What I found interesting about the discussion was the authors' focus on art as therapy for the viewer NOT the maker. The point of the book was to give the viewer 'seven' tools for reading or understanding art and the emotional state which you feel from the artwork, whether good or bad. My point to this is, the authors are just one opinion, one perspective and everything should be taken with a grain of salt and people should seek 2nd and 3rd opinions on matters to deduce their own opinion.

However, this brings me to my next topic as addressed in the book by de Botton, that "people without much of an education in art tend to think that art should be about pretty things". In response to this very point, being able to read or understand art is a learned and taught knowledge. It is not inherent that people can analyse a work of art AND even if they do it is subjective. Unless the artist themself writes about their own work and the meaning behind it, it is all speculative. That said, isn't it the role of public institutions these days to 'educate' the public. And the answer is yes to a degree. Many institutions have taken it upon themselves to have resources and a public program. That in itself could be contentious in that people may take the curator's point of view as being pressed on them, however, just as one should not take de Botton's and Armstrong's opinion is fact, nor should they of the curator's essay. The difference is, a Gallery (the Curator) will research the Artist and the background to the work and provide statements on implied or interpreted intention.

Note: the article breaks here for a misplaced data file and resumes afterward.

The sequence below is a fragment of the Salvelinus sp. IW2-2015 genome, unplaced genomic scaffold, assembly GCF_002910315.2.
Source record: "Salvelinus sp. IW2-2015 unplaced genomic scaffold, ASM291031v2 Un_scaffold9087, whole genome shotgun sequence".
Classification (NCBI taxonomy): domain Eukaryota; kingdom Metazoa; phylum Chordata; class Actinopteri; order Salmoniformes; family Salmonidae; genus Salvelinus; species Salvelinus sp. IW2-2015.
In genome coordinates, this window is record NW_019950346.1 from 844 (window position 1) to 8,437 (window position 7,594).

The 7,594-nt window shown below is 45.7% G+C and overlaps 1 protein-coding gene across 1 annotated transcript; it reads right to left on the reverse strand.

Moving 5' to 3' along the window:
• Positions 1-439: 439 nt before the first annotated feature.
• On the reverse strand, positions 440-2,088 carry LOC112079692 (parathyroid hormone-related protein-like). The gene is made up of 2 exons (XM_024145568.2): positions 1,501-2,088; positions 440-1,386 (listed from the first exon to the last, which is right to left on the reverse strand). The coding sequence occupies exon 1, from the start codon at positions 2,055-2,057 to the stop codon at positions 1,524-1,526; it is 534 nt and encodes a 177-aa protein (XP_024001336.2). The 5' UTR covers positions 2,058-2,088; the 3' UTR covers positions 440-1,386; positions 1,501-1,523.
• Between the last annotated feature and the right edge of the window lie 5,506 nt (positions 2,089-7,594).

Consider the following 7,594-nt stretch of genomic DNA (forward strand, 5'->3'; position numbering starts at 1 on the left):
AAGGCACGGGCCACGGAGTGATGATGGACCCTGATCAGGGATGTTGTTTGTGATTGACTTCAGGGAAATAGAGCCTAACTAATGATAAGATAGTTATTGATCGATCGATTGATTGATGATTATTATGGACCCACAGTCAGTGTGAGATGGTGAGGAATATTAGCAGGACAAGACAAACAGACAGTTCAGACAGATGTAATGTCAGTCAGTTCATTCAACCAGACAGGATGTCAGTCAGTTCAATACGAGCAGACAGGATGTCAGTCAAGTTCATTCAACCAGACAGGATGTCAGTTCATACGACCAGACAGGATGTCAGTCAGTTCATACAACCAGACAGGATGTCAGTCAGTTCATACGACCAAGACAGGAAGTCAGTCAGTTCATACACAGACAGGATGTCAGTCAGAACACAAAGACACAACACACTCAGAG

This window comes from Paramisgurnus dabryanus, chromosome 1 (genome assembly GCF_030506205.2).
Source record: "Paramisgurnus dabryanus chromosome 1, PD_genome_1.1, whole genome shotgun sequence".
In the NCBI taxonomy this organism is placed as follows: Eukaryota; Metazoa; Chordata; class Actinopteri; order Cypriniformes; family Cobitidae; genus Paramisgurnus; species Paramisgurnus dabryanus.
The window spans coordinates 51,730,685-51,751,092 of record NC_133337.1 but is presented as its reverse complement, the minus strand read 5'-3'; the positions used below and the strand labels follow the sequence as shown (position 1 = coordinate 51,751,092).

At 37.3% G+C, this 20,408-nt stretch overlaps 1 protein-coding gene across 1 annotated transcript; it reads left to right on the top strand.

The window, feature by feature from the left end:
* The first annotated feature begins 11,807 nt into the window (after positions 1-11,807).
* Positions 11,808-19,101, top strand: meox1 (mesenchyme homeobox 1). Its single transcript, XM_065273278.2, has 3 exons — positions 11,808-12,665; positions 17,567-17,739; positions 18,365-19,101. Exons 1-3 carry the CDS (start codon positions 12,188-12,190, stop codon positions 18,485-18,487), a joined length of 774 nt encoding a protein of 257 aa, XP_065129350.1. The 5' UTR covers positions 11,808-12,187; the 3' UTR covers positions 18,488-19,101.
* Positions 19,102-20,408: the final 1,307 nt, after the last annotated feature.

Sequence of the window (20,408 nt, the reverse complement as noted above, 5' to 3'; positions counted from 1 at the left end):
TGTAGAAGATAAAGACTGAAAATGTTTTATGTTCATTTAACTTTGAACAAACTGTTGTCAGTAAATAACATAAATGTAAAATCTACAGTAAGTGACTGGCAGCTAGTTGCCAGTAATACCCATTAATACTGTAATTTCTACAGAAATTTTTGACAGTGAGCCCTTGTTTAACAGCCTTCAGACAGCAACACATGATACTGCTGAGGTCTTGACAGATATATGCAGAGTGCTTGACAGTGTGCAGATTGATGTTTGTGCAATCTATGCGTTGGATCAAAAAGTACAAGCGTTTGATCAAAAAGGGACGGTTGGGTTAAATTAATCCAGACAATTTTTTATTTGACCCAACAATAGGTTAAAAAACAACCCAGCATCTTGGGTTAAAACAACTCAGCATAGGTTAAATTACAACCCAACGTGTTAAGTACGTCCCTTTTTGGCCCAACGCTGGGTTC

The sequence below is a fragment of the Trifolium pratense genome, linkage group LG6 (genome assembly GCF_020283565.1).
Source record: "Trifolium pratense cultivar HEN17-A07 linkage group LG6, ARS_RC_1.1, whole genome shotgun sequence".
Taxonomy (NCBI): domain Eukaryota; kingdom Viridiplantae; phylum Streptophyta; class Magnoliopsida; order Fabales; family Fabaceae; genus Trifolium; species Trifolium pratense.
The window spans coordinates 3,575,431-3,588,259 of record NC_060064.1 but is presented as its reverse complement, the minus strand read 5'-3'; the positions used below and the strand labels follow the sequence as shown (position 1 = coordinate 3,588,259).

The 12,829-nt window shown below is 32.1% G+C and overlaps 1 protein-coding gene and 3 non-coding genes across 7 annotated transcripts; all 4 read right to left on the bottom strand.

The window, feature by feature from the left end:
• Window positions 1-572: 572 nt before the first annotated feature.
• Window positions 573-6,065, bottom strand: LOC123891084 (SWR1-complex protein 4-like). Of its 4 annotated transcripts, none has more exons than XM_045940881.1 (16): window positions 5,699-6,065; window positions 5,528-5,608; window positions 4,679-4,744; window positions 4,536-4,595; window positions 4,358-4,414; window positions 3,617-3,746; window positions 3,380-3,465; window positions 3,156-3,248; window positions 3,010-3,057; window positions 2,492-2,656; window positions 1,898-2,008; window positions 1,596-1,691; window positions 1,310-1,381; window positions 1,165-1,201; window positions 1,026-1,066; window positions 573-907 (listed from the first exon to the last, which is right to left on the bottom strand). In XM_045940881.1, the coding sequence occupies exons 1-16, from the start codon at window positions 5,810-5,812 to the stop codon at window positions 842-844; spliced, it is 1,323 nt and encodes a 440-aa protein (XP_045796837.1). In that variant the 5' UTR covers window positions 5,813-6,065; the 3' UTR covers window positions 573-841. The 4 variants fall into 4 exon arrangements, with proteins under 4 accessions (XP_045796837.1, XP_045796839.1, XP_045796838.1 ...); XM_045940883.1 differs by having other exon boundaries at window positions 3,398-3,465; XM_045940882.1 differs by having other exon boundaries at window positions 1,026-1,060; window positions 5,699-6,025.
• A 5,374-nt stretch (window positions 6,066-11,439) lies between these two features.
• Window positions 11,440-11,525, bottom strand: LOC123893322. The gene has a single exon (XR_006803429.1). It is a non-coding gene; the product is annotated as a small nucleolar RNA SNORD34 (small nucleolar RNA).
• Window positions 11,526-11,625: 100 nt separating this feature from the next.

There are many people, the public, who visit galleries and rely on the gallery tours, audio or visual information, catalogue, exhibition panel and didactics to help inform their viewing. Often the problem is that some of this 'helpful' information is becoming too 'academic' for the audience it was intended for, and many non-art educated people I have spoken to say they read the children's didactics due to ease of readability and understanding. The way in which the viewer may approach this is to read the information first and then look at the work or vice-versa. Some Galleries or Curators might be opposed to having information at all for the viewer as they want the work to 'speak' for itself. In the end, it is up to the viewer to choose to read the information or part-take in any other form of exhibition education and accept what has been provided.

None the less, I feel the mixed reviews about the book 'Art as Therapy' and how the topic is about the viewer not the maker is still a mental debate in my mind if I should read it and support the celebrity nature of de Botton as described by the book club enthusiasts as him being.

If you have read the book, feel free to leave your comments on what you liked and didn't like about the book.